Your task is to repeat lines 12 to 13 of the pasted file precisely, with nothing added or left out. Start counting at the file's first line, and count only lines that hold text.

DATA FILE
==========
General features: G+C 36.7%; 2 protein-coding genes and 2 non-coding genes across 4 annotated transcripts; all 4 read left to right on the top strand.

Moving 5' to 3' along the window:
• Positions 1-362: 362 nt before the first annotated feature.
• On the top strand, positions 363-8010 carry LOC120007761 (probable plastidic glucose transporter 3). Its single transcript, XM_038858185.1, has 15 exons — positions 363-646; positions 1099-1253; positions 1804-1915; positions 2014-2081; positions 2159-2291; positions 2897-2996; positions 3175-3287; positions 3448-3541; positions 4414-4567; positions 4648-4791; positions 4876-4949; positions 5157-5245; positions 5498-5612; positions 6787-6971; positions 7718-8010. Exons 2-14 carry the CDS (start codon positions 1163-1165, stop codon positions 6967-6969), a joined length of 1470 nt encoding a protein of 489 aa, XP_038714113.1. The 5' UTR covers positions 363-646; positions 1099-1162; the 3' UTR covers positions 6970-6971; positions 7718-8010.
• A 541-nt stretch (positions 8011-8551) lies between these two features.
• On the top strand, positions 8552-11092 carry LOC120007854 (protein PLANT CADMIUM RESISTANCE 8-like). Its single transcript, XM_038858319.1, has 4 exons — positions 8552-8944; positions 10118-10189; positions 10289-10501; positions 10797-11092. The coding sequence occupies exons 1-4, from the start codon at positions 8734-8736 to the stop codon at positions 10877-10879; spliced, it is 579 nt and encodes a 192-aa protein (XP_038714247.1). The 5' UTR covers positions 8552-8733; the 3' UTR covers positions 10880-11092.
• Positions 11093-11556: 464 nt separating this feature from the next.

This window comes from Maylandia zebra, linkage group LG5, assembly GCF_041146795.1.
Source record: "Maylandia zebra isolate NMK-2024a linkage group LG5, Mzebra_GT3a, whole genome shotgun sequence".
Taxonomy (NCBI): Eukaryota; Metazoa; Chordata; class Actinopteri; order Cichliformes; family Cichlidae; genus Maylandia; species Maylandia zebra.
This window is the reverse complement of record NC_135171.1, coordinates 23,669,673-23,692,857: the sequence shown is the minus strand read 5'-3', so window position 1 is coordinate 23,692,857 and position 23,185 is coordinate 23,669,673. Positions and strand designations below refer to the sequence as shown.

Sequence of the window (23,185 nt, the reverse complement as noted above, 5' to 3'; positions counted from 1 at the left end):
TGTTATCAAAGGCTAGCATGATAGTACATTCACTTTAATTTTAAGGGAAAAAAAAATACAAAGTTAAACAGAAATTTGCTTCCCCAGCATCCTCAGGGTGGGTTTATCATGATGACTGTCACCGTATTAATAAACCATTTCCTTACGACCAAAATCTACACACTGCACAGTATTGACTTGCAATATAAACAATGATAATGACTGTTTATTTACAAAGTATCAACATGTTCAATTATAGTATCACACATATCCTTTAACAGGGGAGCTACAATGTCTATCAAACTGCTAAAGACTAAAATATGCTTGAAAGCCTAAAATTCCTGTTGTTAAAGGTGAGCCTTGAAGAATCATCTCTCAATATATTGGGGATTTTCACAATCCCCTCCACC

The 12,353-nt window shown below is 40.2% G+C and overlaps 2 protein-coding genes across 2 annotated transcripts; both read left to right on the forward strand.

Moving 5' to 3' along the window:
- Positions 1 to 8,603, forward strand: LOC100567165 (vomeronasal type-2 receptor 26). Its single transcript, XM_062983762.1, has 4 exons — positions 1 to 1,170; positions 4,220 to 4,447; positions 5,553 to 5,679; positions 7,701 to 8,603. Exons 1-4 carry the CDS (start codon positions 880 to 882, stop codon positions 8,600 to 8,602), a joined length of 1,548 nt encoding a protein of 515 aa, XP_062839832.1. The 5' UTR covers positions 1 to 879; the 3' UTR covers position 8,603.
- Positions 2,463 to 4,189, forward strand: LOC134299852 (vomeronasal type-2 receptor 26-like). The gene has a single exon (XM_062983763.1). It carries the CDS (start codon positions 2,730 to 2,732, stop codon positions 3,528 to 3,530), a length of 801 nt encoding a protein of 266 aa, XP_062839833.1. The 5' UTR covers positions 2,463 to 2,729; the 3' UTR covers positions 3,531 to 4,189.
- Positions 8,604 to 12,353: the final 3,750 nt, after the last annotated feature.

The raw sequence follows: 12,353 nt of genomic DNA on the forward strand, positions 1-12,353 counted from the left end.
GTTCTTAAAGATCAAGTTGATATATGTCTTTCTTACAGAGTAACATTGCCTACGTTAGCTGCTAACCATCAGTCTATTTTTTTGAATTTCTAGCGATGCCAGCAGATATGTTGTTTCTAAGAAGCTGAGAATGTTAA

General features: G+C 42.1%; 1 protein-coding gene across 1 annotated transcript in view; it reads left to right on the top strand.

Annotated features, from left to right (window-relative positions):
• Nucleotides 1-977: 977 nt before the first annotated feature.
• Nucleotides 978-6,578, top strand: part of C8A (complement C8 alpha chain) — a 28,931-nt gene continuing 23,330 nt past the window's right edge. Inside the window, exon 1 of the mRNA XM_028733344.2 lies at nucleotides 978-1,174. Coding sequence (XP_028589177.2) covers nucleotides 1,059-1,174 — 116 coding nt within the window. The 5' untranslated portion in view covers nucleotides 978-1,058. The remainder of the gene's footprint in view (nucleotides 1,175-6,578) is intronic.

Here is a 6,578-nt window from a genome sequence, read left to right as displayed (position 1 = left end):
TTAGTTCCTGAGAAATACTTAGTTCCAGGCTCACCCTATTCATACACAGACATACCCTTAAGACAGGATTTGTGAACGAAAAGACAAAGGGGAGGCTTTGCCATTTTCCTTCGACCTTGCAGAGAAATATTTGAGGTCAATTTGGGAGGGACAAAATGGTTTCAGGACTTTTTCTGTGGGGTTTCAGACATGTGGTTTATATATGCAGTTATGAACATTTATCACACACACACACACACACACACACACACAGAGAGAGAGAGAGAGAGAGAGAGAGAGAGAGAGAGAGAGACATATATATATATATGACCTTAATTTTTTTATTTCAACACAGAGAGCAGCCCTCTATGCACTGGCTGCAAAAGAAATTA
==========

Sequence of the window (23,185 nt, the reverse complement as noted above, 5' to 3'; positions counted from 1 at the left end):
TGTTATCAAAGGCTAGCATGATAGTACATTCACTTTAATTTTAAGGGAAAAAAAAATACAAAGTTAAACAGAAATTTGCTTCCCCAGCATCCTCAGGGTGGGTTTATCATGATGACTGTCACCGTATTAATAAACCATTTCCTTACGACCAAAATCTACACACTGCACAGTATTGACTTGCAATATAAACAATGATAATGACTGTTTATTTACAAAGTATCAACATGTTCAATTATAGTATCACACATATCCTTTAACAGGGGAGCTACAATGTCTATCAAACTGCTAAAGACTAAAATATGCTTGAAAGCCTAAAATTCCTGTTGTTAAAGGTGAGCCTTGAAGAATCATCTCTCAATATATTGGGGATTTTCACAATCCCCTCCACC